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Stunning 'Drowned Apostles' Discovered on Seafloor

The limestone spires were formed through a process similar to the one that carved the famous tourist attraction of the Twelve Apostles. Continue reading →

A bevy of limestone towers, dubbed the "Drowned Apostles," have been discovered beneath the waves off the coast of Australia.

Even more surprising, the delicate limestone spires were uncovered nearly 165 feet (50 meters) below the water's surface. The discovery may mark the first time scientists have uncovered limestone pillars, called sea stacks, below the water's surface. (Most of these sea stacks form on the coastline, above the water line.)

"Sea stacks are always eroding, as we saw with the one that collapsed in 2005, so it is hugely surprising that any could be preserved at that depth of water," David Kennedy, a geographer at the University of Melbourne in Australia, said in a statement. [See Images of the Drowned Apostles]

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Kennedy was referring to one of the shoreline spires, which toppled spectacularly in 2005.

The limestone spires were formed through a process similar to the one that carved the famous tourist attraction of the Twelve Apostles, a handful of limestone stacks that jut out from the coastline of Victoria, Australia. These impressive sea stacks occur only when conditions are just right so that water and wind can erode a slab of rock into a steep, vertical column or columns: Rocks such as granite are too hard to erode quickly enough, while softer clay cliffs cannot support the weight of the overlying piles of rock. Limestone provides the perfect medium because it is soft but maintains a high compressive strength, the researchers wrote in the paper, which was published in the Journal of Coastal Research and will be presented today (March 10) at the International Coastal Symposium in Sydney.

Kennedy and his colleagues were surveying the seafloor to map the reefs around Victoria, which are home to abalone and rock lobster hunted by commercial fishermen. While mapping the ocean floor with sonar beams, Rhiannon Bezore, a doctoral candidate in geography at the University of Melbourne, found a series of short sea stacks next to some drowned cliffs.

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The five apostles were much shorter and stubbier than the Twelve Apostles - the tallest spire was about 21 feet (6.4 m), compared with the 221 foot (67.5 m) height of the tallest Twelve Apostles pillar on the nearby shoreline. Like their shoreline-dwelling brethren, the drowned pillars are also made of limestone, and the absence of any volcanic rock nearby rules out the notion that they were formed through volcanic activity. Based on these factors, researchers concluded that the Drowned Apostles formed through the same process that carved the Twelve Apostles.

Taking into account historical data on sea-level rise in the region, the team hypothesizes that these ancient spires formed about 60,000 years ago, when the sea level was at least 200 feet (60 m) lower than it is today.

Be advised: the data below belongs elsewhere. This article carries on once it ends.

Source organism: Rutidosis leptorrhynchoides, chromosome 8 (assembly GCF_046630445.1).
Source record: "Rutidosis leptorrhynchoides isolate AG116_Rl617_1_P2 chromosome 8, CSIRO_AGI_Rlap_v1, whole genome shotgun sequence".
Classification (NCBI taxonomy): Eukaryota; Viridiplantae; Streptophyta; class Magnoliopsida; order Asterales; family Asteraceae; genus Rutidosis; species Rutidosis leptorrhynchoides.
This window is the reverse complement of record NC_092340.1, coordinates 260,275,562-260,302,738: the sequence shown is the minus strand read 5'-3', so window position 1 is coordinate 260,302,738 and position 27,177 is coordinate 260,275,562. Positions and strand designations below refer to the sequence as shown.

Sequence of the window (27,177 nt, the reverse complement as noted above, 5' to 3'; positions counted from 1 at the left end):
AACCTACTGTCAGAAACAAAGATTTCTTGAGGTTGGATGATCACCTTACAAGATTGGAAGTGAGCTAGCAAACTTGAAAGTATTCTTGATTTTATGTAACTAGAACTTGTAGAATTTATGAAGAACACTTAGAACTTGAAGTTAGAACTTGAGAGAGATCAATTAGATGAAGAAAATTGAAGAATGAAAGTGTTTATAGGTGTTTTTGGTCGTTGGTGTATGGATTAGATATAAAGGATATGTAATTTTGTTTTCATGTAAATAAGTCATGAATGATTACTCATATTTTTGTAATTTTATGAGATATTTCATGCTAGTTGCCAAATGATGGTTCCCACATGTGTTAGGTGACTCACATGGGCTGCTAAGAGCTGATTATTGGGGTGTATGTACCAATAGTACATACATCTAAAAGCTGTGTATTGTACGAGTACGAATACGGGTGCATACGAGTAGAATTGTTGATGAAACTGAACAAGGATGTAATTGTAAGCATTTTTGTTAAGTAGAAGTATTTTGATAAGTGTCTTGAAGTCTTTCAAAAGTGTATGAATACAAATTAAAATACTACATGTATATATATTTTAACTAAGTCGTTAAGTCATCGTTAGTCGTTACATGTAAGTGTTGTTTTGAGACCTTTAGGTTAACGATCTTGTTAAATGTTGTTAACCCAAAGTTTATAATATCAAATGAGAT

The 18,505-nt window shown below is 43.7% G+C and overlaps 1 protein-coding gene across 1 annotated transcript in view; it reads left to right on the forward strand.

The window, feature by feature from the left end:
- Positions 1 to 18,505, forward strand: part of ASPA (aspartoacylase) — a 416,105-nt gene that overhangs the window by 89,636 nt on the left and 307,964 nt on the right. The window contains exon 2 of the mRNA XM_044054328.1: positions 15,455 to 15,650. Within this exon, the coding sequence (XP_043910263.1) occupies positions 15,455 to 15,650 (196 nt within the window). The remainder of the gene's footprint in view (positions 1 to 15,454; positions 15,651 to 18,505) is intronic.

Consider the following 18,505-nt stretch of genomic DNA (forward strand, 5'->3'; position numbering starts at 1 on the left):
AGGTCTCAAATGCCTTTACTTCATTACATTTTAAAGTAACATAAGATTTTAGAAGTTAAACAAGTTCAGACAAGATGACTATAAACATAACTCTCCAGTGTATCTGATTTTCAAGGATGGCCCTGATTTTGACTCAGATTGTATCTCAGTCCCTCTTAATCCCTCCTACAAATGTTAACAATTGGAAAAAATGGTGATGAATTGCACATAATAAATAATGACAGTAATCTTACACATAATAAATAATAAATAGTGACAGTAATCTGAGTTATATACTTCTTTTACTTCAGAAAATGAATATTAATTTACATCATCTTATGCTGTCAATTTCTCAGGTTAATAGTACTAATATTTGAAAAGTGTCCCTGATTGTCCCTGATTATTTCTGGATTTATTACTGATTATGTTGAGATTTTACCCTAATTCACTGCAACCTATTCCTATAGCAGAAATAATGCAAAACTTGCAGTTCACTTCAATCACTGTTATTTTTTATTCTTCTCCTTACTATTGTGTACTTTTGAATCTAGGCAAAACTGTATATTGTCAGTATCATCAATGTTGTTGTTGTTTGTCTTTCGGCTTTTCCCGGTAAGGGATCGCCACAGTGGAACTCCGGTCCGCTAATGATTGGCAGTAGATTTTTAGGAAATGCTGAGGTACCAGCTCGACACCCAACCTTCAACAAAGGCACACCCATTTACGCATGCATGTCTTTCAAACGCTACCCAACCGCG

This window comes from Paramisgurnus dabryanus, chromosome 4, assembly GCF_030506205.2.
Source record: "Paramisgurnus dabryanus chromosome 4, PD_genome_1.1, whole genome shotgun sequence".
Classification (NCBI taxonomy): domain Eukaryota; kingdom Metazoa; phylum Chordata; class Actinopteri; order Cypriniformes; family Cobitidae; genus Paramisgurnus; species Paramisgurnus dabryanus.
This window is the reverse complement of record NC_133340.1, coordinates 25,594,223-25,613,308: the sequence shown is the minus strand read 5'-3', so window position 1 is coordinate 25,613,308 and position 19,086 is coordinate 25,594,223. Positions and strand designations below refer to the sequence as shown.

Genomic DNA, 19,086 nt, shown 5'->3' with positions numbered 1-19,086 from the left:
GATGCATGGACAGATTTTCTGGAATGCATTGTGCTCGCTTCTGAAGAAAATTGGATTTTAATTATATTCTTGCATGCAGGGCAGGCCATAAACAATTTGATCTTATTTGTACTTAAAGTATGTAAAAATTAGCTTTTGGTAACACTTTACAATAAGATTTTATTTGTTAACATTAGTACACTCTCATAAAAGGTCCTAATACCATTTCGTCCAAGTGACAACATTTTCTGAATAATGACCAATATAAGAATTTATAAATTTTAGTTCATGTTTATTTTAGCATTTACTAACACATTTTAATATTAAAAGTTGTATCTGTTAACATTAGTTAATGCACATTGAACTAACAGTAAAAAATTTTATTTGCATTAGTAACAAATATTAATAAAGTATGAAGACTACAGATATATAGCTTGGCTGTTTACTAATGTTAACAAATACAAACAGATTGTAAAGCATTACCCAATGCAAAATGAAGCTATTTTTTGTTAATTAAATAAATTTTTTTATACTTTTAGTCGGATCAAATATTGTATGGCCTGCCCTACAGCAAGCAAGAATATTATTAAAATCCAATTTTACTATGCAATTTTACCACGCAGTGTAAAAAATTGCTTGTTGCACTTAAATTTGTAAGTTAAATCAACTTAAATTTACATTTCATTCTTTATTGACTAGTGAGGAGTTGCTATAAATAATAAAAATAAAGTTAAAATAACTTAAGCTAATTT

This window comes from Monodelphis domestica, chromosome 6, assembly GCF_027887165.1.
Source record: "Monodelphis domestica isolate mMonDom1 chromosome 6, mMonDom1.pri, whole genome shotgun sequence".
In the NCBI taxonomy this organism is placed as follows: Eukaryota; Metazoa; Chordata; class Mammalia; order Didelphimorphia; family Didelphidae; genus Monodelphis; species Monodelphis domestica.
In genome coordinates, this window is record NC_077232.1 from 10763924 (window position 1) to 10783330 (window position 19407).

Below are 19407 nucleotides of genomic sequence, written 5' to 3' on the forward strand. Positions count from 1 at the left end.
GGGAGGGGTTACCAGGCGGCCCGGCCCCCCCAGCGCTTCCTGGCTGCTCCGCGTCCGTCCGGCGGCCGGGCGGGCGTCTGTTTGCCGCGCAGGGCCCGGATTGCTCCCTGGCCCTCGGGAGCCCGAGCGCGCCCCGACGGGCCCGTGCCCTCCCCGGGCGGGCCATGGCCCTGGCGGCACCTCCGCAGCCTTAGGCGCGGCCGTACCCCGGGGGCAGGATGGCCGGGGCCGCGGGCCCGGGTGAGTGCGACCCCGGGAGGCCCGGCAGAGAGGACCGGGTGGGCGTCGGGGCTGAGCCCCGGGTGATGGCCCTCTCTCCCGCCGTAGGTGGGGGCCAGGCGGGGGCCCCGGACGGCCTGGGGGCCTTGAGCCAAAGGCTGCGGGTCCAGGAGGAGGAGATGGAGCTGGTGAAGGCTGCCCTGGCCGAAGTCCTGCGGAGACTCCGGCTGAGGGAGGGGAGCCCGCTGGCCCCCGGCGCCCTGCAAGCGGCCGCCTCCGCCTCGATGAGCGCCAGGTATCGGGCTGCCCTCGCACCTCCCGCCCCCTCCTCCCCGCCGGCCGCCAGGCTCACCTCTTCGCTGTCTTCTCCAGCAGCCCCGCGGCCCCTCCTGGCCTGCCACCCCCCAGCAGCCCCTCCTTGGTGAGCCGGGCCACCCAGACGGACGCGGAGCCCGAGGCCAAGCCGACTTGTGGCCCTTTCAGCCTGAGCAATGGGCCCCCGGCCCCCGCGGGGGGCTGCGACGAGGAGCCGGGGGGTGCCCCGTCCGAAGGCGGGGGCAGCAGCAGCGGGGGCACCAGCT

The mysterious underwater pillars are an anomaly, the researchers said.

"We had to check what we were seeing because no one has seen stacks submerged at this sea level before," Bezore said in the statement.

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Tourists have long marveled at the stunning Twelve Apostle sea stacks that jut out from the coastline of Victoria, Australia. Now, researchers have unearthed five submarine sea stacks, called the "Drowned Apostles," lurking off the coast. A similar process of erosion likely shaped the marine spires before sea levels rose around 60,000 years ago.

The National Oceanic and Atmospheric Administration's ship 

Okeanos Explorer

is concluding its exploration of largely unknown deep-sea ecosystems of the Atlantic coast of the United States, including submarine canyons and the New England Seamount Chain. Here are some of the spectacular undersea images captured by the researchers during their mission. Above, the sea was too turbulent for diving on this day, but it was a striking subject for photography.

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One of the highlights of the exploration of the Atlantis II Seamount Complex was a glimpse of this dumbo octopus.

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An eel pout burrows into the soft sediment on the seafloor of Ryan Canyon.

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This photo of a pompom anemone from the Physalia Seamount was taken by the expedition's remotely-operated robotic vehicle, the Deep Discoverer.

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Here's an image of the Deep Discoverer at work.

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Sponges, including this carnivorous sponge, were one of the most abundant fauna on an unnamed seamount explored by the Deep Discoverer. 

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On the Gosnold Seamount, the expedition's robotic probe encountered a large black coral along the edge of a very steep cliff that was heavily encrusted with coral and sponges.

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In McMaster Canyon, the Deep Discoverer captured this strange image of a pancake urchin scuttling across some discarded human debris.

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